come if I did call him. Could you please help me figure out how to tell him I want a divorce without getting trapped here with him? He will raise all kinds of hell when I tell him. — Trapped Dear Trapped: I commend you for finding the strength to leave an abusive partner and for coming up with an exit plan. Those are huge steps. You should be proud of yourself. Your safety is paramount. Meeting in public is wise, and if you fear he will become violent, you can request an escort from your local police department. For more personalized guidance on planning a safe exit from your relationship, contact Loveisrespect at 866-331-9474 when your husband is not around. Once you’re free and starting the next chapter of your life, the healing process can really begin. Consider seeking counseling or joining a support group for women who have undergone similar abuse. I wish you all the best. Send your questions for Annie Lane to email@example.com.
Daily Corinthian â€˘ Wednesday, February 17, 2017 â€˘ 5B
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0868 CARS FOR SALE
*5((1 /29( VHDW IRU 2%2 /$',(6)250$/GUHVVHV VL]HV IURP WR IRU HDFK 2%2
110 CR 255 â€˘ Glen, MS 662-287-0145
â€“ Run Your Ad On This Page For $165 Mo. â€“
Tri-State Diesel Services, Inc. 0503 AUCTION SALES
HOUSE & FIVE ACRES FOR SALE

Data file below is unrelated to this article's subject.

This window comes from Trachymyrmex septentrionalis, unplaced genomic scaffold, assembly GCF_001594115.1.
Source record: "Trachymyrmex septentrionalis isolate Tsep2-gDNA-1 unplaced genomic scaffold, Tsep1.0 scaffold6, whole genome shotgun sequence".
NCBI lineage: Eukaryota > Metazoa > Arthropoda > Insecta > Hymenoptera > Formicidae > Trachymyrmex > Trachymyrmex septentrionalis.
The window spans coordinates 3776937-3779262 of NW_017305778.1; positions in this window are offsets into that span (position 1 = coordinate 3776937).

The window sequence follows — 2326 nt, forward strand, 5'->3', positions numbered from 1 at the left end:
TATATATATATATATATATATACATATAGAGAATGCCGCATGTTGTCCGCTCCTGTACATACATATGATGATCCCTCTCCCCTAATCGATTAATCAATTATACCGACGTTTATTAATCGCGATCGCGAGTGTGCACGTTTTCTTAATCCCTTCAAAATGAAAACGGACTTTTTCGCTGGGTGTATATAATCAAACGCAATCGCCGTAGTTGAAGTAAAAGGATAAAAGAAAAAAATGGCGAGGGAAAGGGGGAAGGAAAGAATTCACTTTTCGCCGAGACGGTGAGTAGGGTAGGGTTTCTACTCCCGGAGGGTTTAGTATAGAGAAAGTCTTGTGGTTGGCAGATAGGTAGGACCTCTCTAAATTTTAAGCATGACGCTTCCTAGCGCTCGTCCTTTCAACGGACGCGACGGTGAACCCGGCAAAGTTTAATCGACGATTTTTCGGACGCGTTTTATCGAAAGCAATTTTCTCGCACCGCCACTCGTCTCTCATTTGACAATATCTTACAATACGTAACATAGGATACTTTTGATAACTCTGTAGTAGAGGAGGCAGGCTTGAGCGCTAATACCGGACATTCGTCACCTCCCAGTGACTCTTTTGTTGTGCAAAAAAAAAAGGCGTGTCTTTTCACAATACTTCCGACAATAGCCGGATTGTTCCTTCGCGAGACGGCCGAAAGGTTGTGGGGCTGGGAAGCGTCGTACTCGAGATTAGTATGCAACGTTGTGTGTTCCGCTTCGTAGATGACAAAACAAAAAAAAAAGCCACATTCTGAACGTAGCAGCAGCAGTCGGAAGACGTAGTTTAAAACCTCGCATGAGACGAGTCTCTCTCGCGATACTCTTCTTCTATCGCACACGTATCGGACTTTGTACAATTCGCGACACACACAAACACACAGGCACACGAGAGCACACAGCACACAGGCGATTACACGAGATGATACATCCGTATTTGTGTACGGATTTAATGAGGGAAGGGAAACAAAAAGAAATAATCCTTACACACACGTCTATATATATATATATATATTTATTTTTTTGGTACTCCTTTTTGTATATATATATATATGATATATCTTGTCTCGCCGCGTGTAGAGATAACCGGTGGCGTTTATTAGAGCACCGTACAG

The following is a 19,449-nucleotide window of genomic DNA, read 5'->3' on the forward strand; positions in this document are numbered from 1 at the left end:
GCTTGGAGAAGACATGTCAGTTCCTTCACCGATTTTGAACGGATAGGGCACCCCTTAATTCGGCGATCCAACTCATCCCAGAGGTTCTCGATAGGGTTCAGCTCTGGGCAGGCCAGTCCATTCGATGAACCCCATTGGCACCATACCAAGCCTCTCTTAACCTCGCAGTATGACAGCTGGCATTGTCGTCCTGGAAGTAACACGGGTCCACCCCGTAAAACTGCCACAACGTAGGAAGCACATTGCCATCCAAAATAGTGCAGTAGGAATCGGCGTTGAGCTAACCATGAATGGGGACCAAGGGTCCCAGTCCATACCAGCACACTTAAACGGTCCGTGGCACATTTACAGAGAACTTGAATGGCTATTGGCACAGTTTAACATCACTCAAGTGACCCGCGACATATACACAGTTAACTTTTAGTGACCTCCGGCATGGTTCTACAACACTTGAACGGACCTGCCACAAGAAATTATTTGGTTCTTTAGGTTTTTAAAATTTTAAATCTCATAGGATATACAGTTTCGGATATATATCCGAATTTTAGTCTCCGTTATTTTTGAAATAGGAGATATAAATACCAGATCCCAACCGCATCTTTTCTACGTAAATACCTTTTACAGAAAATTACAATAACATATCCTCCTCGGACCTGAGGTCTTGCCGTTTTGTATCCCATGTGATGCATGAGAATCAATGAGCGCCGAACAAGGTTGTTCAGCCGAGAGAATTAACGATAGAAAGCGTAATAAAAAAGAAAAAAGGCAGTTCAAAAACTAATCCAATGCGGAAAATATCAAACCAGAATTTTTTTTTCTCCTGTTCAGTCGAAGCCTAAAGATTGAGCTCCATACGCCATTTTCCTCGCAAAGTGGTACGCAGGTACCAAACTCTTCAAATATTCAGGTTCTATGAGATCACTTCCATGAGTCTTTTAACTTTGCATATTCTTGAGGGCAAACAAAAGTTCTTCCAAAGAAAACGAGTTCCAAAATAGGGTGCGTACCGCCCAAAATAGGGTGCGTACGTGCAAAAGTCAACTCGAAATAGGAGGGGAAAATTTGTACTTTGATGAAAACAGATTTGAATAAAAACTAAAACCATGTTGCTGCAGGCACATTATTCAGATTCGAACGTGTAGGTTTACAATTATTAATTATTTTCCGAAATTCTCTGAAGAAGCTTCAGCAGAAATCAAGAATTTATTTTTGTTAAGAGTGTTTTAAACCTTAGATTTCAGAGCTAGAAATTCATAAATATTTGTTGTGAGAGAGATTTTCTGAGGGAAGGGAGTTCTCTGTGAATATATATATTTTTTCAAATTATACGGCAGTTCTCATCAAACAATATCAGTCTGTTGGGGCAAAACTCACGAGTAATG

86 CR 173, Deer Park 3.5 Ac. Wooded Lot 4BR, 2.5 B. 2 Story with 2 CH/A Units LR/DR, Den w/ Fireplace Large Fam. Room Eat in Kitchen Inground Pool, Fenced Yard Patio, Pool Cabana 3 Outside Storage Areas w/Elec. Newer Roof $179,500. 662-808-0285 662-808-0287
FOR SALE OR RENT 2 BR, 1 BATH, REMODELED 1/2 ACRE LOT NEAR AIRPORT 15 CR 626
0615 FURNISHED APARTMENTS
0240 SKILLED TRADE 0(&+$1,&1(('('
DO YOU WANT TO OWN A HOUSE FOR $300.00 A MONTH PLUS DOWN PAYMENT?
REVERSE YOUR 0620 HOMES FOR RENT AD FOR $1.00 %5 % LQ FLW\ QHDU EXTRA +RVSGHS UHI Call 662-287-6111 %5%:KLUOSRRO7XE for details. &+$GHS UHI
LARGE WHITE LABRADOODLE MISSING FROM BIGGERSVILLE AREA.
0232 GENERAL HELP
RENT TO BUY
HOUSE AND 2 LOTS 601 WILSON STREET
,1'225 029,1* 6$/( 6DW XQWLO 1RUWK 5ROOLQJ +LOOV RII 6DOHP 5RDG)XUQ++,WHPV &ORWKHV 0LVF
6B â€˘ Wednesday, February 17, 2017 â€˘ Daily Corinthian REAL ESTATE FOR SALE
0864 TRUCKS FOR SALE
HOMES FOR 0710 SALE
KING KARS WELCOMES
HOLLIS SOUTHERN HOUSE & FIVE ACRES FOR SALE 110 CR 255 â€˘ Glen, MS 662-287-0145
HOMES FOR 0710 SALE tations or discrimination. State laws forbid discrimination in the sale, rental, or advertising of real estate based on factors in addition to those protected under federal law. We will not knowingly accept any advertising for real estate which is in violation of the law. All persons are hereby informed that all dwellings advertised are available on an equal opportunity basis.
Minutes behind Alcorn Central Schools
OPEN HOUSE Sun. Mar. 5 2:00-5:00 PM
King Kars would like to welcome Hollis Southern to their sales Staff. Hollis invites his firends and former customers to stop by and see him for their next car or truck. King Kars carries a full line of late model cars, trucks, vans and SUVs.